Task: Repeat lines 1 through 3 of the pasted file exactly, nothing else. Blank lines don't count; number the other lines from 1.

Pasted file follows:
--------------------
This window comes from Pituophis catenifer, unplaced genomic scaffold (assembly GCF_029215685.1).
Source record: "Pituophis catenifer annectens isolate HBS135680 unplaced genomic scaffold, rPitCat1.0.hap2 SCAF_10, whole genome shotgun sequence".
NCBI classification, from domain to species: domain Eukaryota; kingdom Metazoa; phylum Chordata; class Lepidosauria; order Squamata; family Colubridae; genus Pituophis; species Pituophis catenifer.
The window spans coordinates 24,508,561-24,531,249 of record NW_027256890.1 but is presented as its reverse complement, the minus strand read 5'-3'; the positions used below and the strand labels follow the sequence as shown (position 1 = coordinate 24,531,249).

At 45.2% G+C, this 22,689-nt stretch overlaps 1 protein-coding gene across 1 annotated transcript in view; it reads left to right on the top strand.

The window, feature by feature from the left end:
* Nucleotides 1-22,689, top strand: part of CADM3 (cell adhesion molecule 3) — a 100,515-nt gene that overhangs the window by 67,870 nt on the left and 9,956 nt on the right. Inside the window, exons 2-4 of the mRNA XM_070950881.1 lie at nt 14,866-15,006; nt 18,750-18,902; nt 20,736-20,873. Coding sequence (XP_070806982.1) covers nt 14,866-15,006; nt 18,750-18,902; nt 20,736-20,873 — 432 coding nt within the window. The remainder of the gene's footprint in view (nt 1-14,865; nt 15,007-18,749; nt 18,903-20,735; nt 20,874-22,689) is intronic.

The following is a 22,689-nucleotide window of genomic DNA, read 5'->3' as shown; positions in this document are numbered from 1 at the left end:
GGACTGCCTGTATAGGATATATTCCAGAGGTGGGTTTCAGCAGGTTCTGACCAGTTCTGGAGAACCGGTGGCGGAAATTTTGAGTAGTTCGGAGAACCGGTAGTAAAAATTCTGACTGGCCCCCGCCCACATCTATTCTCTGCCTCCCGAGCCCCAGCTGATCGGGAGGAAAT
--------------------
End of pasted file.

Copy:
This window comes from Pituophis catenifer, unplaced genomic scaffold (assembly GCF_029215685.1).
Source record: "Pituophis catenifer annectens isolate HBS135680 unplaced genomic scaffold, rPitCat1.0.hap2 SCAF_10, whole genome shotgun sequence".
NCBI classification, from domain to species: domain Eukaryota; kingdom Metazoa; phylum Chordata; class Lepidosauria; order Squamata; family Colubridae; genus Pituophis; species Pituophis catenifer.